WPI students know how to solve problems and are always willing and eager to go into the world and find ways to make things better. This week, social entrepreneur Martin Burt is making his fourth visit to campus to show students just how important the skills they are perfecting now will be as they move into the world.
As part of WPI’s informal Social Entrepreneur in Residence program, Burt will spend this week on campus talking to classes, visiting with faculty, and giving presentations to student and campus groups.
This week’s visit also brings Burt to campus for the preview screening of Extreme by Design, a PBS documentary that follows Stanford students as they design products to solve various developing world problems. On Thursday, Oct. 3, at 7 pm in Olin Hall 107, Burt and mechanical engineering professor Diran Apelian will lead a discussion after the screening.
The movie mirrors what WPI students have done for years, says associate dean Kris Wobbe, so Burt offers students the benefit of his understanding from a global perspective. Burt will explain challenges students may not normally consider or encounter until they are in the middle of a new culture, says Wobbe. “He can affirm what was done well or how you can do better,” says Wobbe.
Burt first arrived at WPI two years ago as a GPS (Great Problems Seminar) kickoff lecturer, says Wobbe. “We were impressed with him and with his ability to deliver his message to students, and we asked him to come back. We’d like to keep having him come back forever.”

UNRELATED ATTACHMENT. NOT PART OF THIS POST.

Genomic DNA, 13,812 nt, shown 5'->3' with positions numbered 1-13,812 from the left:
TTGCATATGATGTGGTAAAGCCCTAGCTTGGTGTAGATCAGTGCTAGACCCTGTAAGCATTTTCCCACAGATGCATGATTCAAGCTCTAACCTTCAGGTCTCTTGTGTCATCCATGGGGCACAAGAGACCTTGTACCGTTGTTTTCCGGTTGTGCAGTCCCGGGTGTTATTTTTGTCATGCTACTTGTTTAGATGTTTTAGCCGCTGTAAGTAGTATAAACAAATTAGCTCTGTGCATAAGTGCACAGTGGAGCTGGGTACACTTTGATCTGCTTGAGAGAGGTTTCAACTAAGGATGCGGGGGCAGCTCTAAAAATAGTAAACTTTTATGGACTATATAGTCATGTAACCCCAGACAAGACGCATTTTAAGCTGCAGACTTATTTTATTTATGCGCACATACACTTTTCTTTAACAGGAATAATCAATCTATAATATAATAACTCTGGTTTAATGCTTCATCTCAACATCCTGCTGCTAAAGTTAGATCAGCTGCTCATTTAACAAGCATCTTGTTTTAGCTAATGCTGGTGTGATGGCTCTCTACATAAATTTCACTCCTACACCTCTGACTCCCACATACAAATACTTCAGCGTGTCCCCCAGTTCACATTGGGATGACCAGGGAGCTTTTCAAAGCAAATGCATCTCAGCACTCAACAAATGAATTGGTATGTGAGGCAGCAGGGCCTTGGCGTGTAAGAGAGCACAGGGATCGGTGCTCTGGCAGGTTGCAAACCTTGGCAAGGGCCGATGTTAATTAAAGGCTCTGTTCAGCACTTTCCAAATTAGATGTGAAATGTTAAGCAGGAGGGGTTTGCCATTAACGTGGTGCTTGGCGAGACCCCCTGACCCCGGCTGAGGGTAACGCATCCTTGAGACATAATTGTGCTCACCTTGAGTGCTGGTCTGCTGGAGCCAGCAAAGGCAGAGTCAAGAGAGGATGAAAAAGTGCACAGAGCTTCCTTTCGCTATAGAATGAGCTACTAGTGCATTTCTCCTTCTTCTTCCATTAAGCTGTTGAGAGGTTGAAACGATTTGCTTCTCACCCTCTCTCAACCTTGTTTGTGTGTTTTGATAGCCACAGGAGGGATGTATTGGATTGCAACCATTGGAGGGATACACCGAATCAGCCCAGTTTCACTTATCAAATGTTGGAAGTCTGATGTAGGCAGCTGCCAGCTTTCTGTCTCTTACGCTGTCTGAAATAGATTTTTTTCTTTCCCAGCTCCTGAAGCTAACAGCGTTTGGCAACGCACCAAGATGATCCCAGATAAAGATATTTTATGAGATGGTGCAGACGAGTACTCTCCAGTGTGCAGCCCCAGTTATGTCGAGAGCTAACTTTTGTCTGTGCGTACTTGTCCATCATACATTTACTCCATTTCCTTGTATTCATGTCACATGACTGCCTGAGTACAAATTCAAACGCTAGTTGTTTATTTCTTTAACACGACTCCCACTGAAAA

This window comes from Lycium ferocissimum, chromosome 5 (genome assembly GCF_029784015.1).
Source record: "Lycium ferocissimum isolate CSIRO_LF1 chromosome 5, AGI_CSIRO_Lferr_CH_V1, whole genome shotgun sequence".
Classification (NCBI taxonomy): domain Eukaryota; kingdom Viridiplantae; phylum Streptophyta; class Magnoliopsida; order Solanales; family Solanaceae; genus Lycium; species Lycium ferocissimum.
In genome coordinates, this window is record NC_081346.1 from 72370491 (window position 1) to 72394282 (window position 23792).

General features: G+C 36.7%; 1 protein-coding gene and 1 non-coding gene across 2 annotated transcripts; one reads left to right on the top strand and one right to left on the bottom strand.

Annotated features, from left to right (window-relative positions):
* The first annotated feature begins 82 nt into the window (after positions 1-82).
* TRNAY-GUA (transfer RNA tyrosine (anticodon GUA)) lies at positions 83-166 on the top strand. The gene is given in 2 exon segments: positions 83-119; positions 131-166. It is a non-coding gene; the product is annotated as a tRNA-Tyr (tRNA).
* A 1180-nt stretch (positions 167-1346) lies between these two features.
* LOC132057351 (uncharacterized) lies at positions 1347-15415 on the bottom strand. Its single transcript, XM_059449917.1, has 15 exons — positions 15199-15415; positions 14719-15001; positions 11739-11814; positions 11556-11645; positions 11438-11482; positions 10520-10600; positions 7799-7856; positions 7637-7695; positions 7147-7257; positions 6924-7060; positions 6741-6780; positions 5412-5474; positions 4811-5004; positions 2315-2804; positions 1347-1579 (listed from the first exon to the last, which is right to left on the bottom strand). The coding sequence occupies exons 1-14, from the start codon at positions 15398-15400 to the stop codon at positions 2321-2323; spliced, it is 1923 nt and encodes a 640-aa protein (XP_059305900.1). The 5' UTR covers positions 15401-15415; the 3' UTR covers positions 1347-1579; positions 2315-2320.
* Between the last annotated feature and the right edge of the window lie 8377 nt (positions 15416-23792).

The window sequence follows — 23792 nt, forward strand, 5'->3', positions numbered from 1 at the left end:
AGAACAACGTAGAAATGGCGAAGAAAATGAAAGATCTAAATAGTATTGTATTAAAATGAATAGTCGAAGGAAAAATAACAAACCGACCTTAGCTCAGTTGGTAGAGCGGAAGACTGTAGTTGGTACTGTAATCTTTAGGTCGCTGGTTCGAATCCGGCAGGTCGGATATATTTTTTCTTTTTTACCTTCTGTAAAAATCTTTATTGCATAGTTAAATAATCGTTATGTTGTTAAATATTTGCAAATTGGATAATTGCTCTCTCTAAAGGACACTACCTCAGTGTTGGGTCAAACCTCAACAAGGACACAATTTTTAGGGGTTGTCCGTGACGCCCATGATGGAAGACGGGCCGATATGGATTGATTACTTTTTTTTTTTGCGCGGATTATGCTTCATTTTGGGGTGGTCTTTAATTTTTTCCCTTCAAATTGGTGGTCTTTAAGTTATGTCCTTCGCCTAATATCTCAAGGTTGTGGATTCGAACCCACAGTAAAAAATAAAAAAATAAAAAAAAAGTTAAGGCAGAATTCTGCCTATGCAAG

Burt wants students to become aware of how many factors can cause even a technically perfect project to fail.
Burt is no stranger to social entrepreneurship. He is the founder of Fundacion Paraguaya, which strives to create sustainable solutions to eliminating poverty, and co-founder of Teach a Man to Fish, which supports skill-building education projects to help young people. He has also served as chief of staff for Paraguay’s president and as mayor of Paraguay’s capital Asuncion.
“I will be sharing with the students the challenges of multidimensional poverty that includes income, health, education, and infrastructure,” says Burt. “And how technology affects these issues at the grassroots, municipal, and government levels.” He wants students to become aware of how many factors, some they are not even aware of, can cause even a technically perfect project to fail.
When students try to map out a project, they often forget to include the mapmaker, says Burt, and all the prejudices, cultural values, and world visions that a mapmakers holds. “It is important for students to understand they are part of the map,” says Burt. “Students have to be aware that their own prejudices are part of the solution and part of the problem.”
“He brings a unique and incredibly rich perspective on what it takes to really go out and help people in the developing world,” says Wobbe. Burt’s approachable manner and his passion for his message resonates with the students and makes his words memorable.
And for Burt, his visits to WPI are invigorating. “I like the techie side of WPI,” he says. “They are sitting on a whole bunch of solutions. They are very fast and very idealistic. I love that about WPI. I like being here because I also learn.”
“I think it is such a marvelous opportunity for students and for the university as a whole to have a connection to someone whose reach is so broad,” says Wobbe.